Drug discovery and development are hampered by high failure rates attributed to the reliance on non-human animal models employed during safety and efficacy testing. Even when drugs are approved there is a growing concern that cancer chemotherapeutics result in cardiotoxicity via unknown mechanisms, making it difficult to predict which patients will be affected. The discovery of human induced pluripotent stem (hiPS) cells has enabled the tissue engineering community to develop in vitro human models of tissues and organs to be used for high content drug screening and patient specific medicine. We envisage the device and stem cell combinations proposed in this application will result in an in vitro microphysiological system (MPS) that significantly reduces the cost of bringing a new drug candidate to market while improving efficacy. Specifically, a physiologically functioning iPS-derived in vitro model of cardiac tissue (e.g., MPS) would be a significant advancement for understanding cardiotoxicity (e.g., with chemotherapy), studying disease mechanisms, and developing new strategies to treat cardiac diseases. As a basis for proof-of-principle of our methodology and workflow, we have chosen to focus on illustrative forms of the most common cardiomyopathies, such as hypertrophic cardiomyopathy (HCM) and dilated cardiomyopathy (DCM). The principal goal of this proposal is to establish an in vitro human cardiac MPS model based on geometric models of human ventricular myocardium with populations of normal, genetically engineered, and disease specific hiPS cells differentiated into cardiac myocytes (hiPS-CMs). We plan to assess in HCM and DCM lines the toxicity of chemotherapeutic compounds that are currently on the market, FDA approved, and are known to cause mild or reversible cardiac toxicity in some populations. A key strength of this proposal is that once we have calibrated our MPS with isogenic hiPS-CMs, then we will proceed to testing hiPS-CMs from cardiomyopathy patients with diverse backgrounds, as a step to using our MPS to advance the goals of personalized medicine. This comparison is critical, as patient-derived iPS lines that have different genetic backgrounds have unknown effects on physiology, so it is difficult to know if an altered response in our cardiac MPS is due to the disease, or normal variation. We have proposed three specific aims to achieve our goals. If we are successful in completing our Specific Aims, then our human in vitro MPS of cardiac tissue could be a powerful tool for screening chemotherapeutic drug candidates for treatment, and reduce both the time and cost of the drug discovery cycle.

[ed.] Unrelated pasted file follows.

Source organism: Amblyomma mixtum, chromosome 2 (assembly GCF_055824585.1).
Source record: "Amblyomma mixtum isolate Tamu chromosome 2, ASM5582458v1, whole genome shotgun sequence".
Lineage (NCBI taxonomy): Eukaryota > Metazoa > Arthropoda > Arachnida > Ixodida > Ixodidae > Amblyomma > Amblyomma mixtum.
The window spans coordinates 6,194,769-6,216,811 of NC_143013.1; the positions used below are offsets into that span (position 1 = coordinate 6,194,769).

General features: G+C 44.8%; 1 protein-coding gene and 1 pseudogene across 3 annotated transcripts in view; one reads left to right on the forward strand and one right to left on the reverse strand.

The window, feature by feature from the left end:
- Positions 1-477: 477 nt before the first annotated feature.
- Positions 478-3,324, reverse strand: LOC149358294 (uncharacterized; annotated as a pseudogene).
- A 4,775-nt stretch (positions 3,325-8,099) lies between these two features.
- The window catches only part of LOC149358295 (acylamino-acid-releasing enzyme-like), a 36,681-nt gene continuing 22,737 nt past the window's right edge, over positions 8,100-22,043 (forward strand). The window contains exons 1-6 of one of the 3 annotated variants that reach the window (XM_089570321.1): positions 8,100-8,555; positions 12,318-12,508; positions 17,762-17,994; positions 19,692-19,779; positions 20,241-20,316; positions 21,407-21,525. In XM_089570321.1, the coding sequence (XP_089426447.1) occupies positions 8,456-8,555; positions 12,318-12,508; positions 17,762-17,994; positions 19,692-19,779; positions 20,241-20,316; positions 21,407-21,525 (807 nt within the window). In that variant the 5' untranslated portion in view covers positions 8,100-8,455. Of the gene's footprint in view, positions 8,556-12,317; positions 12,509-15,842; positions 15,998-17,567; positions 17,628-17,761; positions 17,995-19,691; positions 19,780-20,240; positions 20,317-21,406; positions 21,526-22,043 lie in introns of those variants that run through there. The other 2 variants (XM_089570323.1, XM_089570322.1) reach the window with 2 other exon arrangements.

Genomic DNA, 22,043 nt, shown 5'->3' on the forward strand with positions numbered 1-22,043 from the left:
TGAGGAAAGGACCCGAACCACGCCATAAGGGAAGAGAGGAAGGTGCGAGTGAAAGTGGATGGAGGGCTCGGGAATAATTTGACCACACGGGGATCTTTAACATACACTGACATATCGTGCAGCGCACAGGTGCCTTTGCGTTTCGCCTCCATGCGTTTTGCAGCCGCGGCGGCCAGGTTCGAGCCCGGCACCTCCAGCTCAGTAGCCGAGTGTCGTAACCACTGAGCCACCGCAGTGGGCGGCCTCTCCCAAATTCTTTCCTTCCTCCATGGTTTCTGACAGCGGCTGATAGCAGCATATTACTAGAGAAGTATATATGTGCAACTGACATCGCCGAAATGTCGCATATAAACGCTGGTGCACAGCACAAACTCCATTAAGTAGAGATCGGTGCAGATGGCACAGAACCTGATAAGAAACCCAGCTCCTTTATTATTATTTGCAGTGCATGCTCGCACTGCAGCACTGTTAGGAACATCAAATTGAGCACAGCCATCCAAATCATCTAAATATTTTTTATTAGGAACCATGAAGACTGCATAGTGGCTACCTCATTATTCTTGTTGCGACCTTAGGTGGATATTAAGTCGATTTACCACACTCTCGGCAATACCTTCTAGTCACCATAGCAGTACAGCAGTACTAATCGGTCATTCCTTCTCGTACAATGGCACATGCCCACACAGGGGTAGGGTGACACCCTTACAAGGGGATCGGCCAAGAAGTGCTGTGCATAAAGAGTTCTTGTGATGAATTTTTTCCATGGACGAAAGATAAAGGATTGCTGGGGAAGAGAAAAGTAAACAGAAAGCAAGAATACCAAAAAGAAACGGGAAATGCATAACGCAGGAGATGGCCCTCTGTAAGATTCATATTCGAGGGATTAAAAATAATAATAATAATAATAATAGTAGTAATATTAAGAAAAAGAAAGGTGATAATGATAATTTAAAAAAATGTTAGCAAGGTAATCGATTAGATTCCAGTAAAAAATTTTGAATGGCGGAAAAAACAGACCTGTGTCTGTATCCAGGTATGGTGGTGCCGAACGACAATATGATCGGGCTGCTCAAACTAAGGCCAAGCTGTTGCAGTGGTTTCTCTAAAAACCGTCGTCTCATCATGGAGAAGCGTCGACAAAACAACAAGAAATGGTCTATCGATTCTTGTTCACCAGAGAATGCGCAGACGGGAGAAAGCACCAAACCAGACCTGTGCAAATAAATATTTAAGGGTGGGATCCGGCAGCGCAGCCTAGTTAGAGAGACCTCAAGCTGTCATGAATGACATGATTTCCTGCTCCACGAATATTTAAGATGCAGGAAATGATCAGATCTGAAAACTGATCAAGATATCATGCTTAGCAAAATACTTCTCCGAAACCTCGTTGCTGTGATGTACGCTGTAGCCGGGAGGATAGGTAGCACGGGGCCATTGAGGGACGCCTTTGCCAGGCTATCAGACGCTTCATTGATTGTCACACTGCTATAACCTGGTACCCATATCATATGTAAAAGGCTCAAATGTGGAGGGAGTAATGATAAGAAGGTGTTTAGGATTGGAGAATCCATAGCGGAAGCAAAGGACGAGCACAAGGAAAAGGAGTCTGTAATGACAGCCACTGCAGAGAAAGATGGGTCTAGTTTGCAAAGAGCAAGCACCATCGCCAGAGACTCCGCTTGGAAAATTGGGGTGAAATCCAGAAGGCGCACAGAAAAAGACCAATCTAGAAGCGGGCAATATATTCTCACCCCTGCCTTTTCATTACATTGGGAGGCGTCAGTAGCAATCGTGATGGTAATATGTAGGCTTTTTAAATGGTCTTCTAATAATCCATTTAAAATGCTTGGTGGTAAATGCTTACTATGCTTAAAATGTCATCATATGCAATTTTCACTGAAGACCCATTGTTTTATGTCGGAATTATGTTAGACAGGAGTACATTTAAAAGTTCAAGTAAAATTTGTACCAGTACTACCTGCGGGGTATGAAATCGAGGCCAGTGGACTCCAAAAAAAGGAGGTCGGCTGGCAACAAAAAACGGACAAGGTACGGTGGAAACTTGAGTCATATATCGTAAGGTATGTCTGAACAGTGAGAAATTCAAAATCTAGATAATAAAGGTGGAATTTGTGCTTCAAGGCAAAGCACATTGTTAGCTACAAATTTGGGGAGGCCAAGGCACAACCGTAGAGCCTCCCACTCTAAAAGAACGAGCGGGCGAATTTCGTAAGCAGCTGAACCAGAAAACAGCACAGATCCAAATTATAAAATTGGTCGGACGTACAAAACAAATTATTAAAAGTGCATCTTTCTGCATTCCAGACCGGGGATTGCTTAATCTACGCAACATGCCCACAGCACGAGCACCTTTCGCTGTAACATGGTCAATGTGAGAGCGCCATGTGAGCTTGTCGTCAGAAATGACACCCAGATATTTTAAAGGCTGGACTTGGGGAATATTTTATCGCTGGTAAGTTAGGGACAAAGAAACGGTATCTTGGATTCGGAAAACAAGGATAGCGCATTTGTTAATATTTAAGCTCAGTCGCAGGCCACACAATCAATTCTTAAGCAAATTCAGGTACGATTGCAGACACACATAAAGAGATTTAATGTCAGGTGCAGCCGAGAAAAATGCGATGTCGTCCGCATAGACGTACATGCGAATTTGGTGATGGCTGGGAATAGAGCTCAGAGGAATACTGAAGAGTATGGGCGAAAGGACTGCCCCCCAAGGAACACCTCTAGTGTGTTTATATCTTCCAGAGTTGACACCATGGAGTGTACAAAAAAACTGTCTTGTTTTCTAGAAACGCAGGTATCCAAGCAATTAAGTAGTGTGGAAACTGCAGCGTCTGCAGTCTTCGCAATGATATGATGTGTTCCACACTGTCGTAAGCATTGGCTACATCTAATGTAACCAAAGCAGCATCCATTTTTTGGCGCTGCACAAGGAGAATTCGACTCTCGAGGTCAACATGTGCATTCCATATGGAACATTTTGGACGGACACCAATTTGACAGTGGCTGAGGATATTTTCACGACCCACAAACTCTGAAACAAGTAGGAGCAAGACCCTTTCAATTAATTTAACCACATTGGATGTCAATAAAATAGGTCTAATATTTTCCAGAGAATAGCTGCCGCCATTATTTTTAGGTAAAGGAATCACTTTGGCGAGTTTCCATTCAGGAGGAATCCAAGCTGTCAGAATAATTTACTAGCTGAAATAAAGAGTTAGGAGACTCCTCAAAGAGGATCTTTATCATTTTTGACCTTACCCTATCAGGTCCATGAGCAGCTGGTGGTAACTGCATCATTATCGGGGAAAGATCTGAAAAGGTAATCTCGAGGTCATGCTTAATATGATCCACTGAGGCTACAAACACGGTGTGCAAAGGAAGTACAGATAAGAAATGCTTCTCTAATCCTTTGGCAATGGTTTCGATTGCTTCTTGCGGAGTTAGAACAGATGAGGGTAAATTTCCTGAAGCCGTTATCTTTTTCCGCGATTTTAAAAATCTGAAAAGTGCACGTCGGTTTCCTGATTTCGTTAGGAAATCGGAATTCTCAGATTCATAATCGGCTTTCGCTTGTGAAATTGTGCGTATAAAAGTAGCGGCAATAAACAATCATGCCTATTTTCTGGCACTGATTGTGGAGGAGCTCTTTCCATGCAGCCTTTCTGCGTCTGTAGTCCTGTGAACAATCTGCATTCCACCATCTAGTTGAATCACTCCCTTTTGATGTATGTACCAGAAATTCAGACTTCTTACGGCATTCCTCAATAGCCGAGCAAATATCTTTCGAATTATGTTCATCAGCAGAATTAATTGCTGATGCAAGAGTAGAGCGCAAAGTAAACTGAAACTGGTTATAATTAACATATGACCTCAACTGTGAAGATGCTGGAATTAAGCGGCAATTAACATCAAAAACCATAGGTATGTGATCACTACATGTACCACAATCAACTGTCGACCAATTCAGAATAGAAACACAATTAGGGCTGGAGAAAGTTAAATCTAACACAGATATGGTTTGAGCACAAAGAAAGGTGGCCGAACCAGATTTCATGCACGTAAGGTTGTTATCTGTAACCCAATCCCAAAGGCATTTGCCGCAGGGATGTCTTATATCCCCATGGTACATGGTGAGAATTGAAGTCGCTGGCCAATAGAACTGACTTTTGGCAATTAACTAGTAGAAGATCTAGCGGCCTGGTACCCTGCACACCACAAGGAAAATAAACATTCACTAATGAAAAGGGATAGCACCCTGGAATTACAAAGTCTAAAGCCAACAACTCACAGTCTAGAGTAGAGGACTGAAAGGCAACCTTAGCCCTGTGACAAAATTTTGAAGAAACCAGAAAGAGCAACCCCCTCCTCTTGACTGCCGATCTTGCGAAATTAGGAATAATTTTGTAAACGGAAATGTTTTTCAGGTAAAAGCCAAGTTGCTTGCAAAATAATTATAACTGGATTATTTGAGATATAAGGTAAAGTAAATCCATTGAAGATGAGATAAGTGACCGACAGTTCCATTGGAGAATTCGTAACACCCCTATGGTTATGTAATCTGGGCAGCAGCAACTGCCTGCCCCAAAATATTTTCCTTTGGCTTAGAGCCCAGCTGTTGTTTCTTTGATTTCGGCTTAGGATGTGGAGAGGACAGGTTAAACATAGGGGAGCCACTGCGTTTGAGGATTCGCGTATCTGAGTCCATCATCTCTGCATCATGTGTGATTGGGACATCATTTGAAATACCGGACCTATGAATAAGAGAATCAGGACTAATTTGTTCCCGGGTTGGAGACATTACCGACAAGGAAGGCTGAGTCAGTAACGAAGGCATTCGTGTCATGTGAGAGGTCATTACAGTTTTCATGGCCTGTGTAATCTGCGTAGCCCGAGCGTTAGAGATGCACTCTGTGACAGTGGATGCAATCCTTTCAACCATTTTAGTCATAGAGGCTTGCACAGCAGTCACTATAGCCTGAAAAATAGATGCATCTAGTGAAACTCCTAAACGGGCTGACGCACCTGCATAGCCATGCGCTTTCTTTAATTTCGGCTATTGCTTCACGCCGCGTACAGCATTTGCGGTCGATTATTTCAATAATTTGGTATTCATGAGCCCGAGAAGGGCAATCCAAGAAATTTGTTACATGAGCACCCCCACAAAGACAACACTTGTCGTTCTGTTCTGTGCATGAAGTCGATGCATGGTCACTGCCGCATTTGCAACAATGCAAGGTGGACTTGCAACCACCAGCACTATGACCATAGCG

Public Health Relevance

This proposal attempts to establish an in vitro model of the human heart tissue that will have a significant impact on the early screening of chemotherapeutic candidate drugs and assessing their cardiac toxicity. We will use cells from cardiomyopathy patients with diverse backgrounds, as a step to using our device to advance the goals of personalized medicine.

National Institute of Health (NIH)
National Heart, Lung, and Blood Institute (NHLBI)
Research Project (R01)
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Instrumentation and Systems Development Study Section (ISD)
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Lee, Albert
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University of California Berkeley
Engineering (All Types)
Biomed Engr/Col Engr/Engr Sta
United States
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Hoang, Plansky; Huebsch, Nathaniel; Bang, Shin Hyuk et al. (2018) Quantitatively characterizing drug-induced arrhythmic contractile motions of human stem cell-derived cardiomyocytes. Biotechnol Bioeng 115:1958-1970